Wucai porcelain wares are referred to as 'five coloured' wares. The significance of using five colours is most likely related to numeric symbolism in China. The combination of colours usually consists of red, green and yellow enamels painted over washes of underglaze cobalt blue against a white porcelain ground. This ornamental technique was created and developed during the Ming dynasty (1368 - 1642 AD) gaining interest from the Chinese emperors who commissioned a wide variety of wucai decorated objects. The finest examples are generally considered to be from the reign of the emperor Wanli (1572 - 1620 AD).
The wucai and doucai techniques are very similar in that they both combine overglaze polychrome enamels against underglaze blues. The primary difference between the two stems from the application of the underglaze blue. With doucai porcelain wares the underglaze blue consists of more controlled outlines effectively working as a guide to the application of the overglaze washes of pale coloured enamels.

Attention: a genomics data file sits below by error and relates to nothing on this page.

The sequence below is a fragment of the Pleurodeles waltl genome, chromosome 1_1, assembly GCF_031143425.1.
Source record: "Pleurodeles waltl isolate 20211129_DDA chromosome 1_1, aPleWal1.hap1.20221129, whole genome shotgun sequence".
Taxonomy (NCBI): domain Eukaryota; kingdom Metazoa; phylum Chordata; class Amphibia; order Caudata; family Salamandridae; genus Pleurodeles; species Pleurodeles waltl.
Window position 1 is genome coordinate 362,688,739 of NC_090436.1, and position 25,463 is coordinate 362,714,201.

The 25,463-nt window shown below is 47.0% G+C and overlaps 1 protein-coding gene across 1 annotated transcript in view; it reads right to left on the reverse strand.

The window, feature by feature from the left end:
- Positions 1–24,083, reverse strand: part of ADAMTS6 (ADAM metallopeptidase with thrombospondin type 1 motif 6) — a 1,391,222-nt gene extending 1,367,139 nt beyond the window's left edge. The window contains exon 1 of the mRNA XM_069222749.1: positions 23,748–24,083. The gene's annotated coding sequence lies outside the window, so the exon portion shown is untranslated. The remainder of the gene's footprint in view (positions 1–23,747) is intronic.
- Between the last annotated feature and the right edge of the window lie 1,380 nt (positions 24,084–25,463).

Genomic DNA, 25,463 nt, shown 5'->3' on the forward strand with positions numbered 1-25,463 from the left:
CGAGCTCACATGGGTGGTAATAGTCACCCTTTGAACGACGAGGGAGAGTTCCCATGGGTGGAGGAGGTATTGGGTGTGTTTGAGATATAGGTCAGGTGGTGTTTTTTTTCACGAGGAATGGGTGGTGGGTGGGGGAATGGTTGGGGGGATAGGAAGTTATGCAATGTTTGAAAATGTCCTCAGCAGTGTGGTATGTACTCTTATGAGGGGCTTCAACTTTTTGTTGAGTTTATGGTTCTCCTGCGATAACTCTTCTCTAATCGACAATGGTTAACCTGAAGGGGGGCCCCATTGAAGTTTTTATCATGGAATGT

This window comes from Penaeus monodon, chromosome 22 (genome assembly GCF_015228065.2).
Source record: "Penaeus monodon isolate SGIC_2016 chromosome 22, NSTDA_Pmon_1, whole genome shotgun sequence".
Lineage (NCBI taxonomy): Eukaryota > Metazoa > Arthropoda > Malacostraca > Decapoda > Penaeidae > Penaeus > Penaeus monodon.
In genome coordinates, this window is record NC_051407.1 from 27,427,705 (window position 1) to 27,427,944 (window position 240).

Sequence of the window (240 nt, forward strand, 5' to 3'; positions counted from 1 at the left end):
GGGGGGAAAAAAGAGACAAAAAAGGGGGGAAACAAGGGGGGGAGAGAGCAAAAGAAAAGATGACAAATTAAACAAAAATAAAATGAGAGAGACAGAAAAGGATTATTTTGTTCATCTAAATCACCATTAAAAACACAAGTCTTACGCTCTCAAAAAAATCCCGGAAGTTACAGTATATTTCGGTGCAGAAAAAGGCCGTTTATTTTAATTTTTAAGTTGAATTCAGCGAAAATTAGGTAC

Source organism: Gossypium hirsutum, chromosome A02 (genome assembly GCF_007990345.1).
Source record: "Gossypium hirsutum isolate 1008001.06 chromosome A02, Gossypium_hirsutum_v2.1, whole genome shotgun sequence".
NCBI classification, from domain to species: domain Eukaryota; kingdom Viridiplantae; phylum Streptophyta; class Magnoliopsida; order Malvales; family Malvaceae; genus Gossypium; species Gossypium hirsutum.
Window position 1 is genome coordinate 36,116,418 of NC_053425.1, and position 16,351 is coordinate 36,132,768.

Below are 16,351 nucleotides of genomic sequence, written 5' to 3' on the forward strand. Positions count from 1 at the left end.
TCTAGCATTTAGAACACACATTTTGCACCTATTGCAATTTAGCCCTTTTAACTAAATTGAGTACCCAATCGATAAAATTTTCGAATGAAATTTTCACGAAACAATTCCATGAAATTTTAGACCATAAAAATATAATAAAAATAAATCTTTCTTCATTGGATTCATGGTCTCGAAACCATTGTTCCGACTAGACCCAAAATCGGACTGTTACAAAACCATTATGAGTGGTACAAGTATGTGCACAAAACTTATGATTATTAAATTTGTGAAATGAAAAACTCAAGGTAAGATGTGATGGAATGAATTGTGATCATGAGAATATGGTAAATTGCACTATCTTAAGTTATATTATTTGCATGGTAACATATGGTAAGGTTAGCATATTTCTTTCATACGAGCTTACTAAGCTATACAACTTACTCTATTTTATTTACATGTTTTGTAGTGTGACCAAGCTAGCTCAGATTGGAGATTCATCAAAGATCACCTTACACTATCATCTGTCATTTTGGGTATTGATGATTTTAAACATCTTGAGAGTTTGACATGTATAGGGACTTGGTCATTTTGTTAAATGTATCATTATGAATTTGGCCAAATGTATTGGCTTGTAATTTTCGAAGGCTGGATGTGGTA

With wucai porcelain wares the dark underglaze blue is more boldly applied often as a more prominent underglaze wash to complement more vibrant overglaze enamel colours often enclosed within overglaze painted outlines in black, brown or red. Comparing wucai and doucai examples side by side, Wucai porcelain wares are generally larger in size with more intricate patterns and designs resulting in less of the white ground being visible.
If you have any porcelain that you would like to sell, then please contact Robin Newcombe, Asian art specialist at Grand Auctions, Folkestone, Kent.
- Posted by Robin Newcombe